5 books to help others understand #blacklivesmatter

There’s always a good time to read and share these books - even more so right now as part of the Black Lives Matter movement

Culture

Recent events in America mean it’s more important than ever to keep up the fight against racism and injustice, whether that’s on the frontline or being allies in spirit. Education comes in many forms and books can be one of the most powerful ways to allow others, whatever their backgrounds, to understand the black experience.

Here are five to press into the hands of anyone who wants to learn and lend their name to the struggle…

Why I’m No Longer Talking to White People about Race by Reni Eddo-Lodge

1. Why I’m No Longer Talking to White People about Race by Reni Eddo-Lodge

A non-fiction book inspired by a blog post Reni wrote, it became a massive talking point and thrust the brilliant journalist into the limelight. For her, racism wasn’t just about the violence of far-right extremists but a more nuanced kind that was found in everyday, respectable life. An excerpt reads: “I don’t have a huge amount of power to change the way the world works, but I can set boundaries. I can halt the entitlement they feel towards me and I’ll start that by stopping the conversation. The balance is too far swung in their favour. Their intent is often not to listen or learn, but to exert their power, to prove me wrong, to emotionally drain me, and to rebalance the status quo. I’m not talking to white people about race unless I absolutely have to.”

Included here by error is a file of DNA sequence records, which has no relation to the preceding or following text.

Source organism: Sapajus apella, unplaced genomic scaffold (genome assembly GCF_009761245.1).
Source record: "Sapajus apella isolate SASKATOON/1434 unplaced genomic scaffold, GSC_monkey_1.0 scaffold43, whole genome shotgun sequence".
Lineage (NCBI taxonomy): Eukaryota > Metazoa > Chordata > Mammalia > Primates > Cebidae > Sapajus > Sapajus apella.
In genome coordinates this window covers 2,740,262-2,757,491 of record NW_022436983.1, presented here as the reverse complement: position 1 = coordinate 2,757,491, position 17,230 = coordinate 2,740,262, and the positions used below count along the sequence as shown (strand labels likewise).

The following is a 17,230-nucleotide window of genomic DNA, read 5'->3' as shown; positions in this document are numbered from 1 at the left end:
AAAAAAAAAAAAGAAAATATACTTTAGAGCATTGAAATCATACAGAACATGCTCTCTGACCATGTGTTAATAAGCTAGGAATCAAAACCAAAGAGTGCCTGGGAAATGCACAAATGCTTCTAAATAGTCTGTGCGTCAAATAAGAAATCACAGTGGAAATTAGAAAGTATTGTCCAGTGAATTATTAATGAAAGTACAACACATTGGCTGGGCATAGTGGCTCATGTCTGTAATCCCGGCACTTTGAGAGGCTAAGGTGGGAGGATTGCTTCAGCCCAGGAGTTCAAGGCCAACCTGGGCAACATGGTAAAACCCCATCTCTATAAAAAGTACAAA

The Hate U Give by Angie Thomas

2. The Hate U Give by Angie Thomas

You’ll probably already know the premise of this book, but even if not, the story will seem all too familiar, and too close to home given the situation in the United States right now. Angie has taken a scenario that’s played out in real life all too often, with the killing of a black man by a police officer, and turned it into a young adult fiction book. It’s hugely powerful and no surprise it’s been such a massive seller.

Giant Steps to Change the World by Spike Lee, Tonya Lewis Lee, Sean Qualls

3. Giant Steps to Change the World by Spike Lee, Tonya Lewis Lee, Sean Qualls

Education starts at home - and early on. It’s important for children to understand the world, even these more sensitive subjects. Who better than Spike Lee and his wife Tonya to lead the charge, with a wonderful illustrated book about positive people throughout history who’ve made ‘giant steps’ to make a difference. It encourages youngsters not to be discouraged by the idea that they’re not good enough and shows them how they can follow in the footsteps of the fearless before them.

The New Jim Crow: Mass Incarceration in the Age of Colour-blindness by Michelle Alexander

4. The New Jim Crow: Mass Incarceration in the Age of Colour-blindness by Michelle Alexander

For a comprehensive and brilliantly told study of the prison system in the US, this book describes the ‘re-birth of a caste-like system’ which has resulted in millions of African Americans being locked up and relegated to second class citizens. The New York Times dubbed it the ‘secular bible of a new social movement’ and it’s the kind of non-fiction work that should be on the syllabus.

Slay in Your Lane: The Black Girl Bible by Yomi Adegoke and Elizabeth Uviebinene

5. Slay in Your Lane: The Black Girl Bible by Yomi Adegoke and Elizabeth Uviebinene

For anyone who wants to understand just what black women are up against, this should be top of their pile. Asked if this was a book for white men, Yomi replied: “We hope Slay In Your Lane ushers in a future where this question isn’t even asked. As women who have read about the experiences of white men our whole lives, we believe this book is crucial reading that everyone can learn from.”

❤ Picked for you ❤

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